–E.D. of Texas Defendants Seek to Ride Off Into the Sunset– 

The E.D. of Texas is well established as the premiere plaintiff forum for patent holders, speedily deciding patent cases, and finding patents invalid relatively infrequently. Similarly, the emergence of patent reexamination as an effective tool in avoiding litigation costs by staying a concurrent litigation has proved effective in the E.D. of Texas sporadically at best; Judge Ward and Judge Davis in particular very rarely, if at all, stay an action in favor of a pending patent reexamination.  

Since In re TS Tech, 551 F.3d 1315 (Fed. Cir. 2008), a motion to transfer to a more convenient venue from a Texas court has become a marginally effective defendant strategy.  Now, as a matter of course, defendants will seek transfer of a patent infringement case to a more “convenient” forum.  Of course, convenience is rarely a mere issue of geography, but rather a basis for moving the dispute to a less patent friendly forum. In the eyes of defendants, less patent friendly would describe practically any other forum. Yet, as noted in the chart below, infringement cases seeking transfer in 2008-2009[1] increasingly sought California as a destination of “convenience.”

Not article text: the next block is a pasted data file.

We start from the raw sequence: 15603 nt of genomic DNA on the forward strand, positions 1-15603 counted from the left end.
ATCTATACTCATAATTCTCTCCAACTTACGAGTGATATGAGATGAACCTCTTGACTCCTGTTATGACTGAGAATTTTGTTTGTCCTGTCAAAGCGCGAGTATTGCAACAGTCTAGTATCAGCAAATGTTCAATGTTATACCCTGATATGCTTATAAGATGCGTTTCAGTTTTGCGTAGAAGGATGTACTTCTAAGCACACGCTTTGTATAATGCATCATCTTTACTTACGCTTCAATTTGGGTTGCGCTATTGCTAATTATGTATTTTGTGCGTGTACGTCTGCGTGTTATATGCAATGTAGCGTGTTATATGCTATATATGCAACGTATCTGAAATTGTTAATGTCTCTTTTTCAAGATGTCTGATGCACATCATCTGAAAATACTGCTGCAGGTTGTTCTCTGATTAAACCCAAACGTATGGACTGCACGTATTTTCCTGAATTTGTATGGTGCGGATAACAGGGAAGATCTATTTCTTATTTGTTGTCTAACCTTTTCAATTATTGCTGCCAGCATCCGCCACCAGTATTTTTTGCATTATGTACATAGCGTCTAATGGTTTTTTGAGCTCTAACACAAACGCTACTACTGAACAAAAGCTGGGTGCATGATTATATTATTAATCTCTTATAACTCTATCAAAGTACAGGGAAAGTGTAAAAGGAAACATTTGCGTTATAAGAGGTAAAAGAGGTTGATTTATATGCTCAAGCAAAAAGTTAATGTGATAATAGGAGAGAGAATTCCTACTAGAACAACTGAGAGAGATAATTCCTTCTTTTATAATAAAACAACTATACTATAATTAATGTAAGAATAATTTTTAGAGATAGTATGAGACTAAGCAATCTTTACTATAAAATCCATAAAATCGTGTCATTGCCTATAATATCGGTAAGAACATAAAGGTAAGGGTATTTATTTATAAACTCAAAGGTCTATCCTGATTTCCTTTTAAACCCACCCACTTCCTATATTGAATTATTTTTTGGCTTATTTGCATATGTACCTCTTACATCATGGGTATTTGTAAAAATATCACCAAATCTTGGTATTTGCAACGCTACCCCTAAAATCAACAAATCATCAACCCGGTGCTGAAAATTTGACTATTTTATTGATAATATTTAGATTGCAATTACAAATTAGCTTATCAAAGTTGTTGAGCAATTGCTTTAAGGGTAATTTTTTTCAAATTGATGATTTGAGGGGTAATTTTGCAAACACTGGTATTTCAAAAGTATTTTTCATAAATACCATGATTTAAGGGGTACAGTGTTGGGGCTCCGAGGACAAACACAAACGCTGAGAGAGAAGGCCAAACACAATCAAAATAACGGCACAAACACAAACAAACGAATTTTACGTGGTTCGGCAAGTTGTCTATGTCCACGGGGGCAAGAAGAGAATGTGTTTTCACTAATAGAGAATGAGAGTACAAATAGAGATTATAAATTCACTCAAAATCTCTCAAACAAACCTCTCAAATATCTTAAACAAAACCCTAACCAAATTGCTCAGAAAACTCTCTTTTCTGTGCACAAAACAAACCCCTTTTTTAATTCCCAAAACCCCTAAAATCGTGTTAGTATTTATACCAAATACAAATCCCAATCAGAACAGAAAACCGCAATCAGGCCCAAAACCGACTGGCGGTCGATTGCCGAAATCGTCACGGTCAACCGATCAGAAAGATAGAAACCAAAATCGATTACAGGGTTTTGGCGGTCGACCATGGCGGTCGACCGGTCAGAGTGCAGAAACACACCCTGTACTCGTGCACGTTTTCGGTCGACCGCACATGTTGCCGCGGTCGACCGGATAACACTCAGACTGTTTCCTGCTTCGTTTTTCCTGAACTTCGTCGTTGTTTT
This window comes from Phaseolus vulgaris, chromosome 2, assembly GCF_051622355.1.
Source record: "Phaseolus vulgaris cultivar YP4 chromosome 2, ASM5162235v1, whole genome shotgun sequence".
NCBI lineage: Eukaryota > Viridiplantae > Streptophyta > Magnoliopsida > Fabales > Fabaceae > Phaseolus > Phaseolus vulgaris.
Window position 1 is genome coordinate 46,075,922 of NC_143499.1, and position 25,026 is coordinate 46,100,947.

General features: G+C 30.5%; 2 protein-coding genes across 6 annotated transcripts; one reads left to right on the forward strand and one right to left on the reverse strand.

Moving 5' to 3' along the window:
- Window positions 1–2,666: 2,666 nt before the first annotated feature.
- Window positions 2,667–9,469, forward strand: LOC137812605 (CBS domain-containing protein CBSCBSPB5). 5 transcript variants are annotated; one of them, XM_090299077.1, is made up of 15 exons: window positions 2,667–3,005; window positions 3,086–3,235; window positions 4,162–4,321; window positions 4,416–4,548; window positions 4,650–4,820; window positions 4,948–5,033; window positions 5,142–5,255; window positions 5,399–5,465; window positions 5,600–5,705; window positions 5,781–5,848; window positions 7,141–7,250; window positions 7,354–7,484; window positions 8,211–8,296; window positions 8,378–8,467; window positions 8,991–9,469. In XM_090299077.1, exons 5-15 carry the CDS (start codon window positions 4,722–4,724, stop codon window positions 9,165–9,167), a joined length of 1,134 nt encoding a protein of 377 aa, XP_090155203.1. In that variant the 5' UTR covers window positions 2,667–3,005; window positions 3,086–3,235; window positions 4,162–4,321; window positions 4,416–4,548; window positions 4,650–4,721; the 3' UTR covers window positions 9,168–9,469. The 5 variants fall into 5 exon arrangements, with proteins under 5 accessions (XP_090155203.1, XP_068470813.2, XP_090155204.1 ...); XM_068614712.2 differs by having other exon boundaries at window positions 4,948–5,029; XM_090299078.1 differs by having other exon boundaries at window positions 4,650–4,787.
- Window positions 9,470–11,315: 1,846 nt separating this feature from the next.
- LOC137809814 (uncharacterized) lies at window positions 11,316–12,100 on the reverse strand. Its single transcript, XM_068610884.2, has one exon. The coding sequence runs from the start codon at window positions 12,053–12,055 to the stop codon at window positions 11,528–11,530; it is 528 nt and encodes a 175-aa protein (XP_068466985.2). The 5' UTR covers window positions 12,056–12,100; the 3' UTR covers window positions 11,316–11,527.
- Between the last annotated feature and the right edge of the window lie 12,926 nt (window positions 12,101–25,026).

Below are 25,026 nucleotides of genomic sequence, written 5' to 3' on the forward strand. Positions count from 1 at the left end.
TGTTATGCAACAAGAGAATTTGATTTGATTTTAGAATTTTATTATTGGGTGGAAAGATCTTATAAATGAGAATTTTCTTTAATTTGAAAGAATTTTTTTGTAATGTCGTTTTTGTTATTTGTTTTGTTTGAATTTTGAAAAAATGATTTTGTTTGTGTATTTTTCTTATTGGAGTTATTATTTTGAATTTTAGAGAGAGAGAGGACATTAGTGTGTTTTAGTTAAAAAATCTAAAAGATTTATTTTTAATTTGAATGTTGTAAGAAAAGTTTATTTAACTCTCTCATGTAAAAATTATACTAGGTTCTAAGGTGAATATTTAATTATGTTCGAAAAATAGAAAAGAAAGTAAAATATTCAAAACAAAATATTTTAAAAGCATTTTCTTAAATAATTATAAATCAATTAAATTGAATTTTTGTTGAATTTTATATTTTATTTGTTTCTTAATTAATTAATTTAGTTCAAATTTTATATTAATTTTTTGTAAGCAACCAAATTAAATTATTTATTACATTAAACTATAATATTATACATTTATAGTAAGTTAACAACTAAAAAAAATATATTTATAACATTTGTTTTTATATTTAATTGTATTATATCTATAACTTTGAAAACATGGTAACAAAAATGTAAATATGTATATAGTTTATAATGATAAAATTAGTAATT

xfer1e litigation despite the fact that the reexamination proceedings could take five to seven years with appeals to conclude.[2]

In a post last month, we explained that plaintiff forum selection should include an analysis as to the “reexamination friendliness.”  As can be appreciated, depending upon the location and judge of a given federal district court, the odds of a case being stayed can vary quite significantly.  Indeed, even after a plaintiff has selected a seemingly desirable forum, the game is not over; the ability of a defendant to transfer from a plaintiff-friendly forum to a forum that is reexamination friendly, such as the N.D. of California, and subsequently seek a stay of the litigation can be an especially effective, Texas Two-Step.


[1] 64 Motions were analyzed in total.

 [2] Perhaps the Plaintiff overplayed the prejudice factor to the detriment of others, still, many district courts point to such delays as clearly prejudicial, especially when direct competitors are involved as is the case here.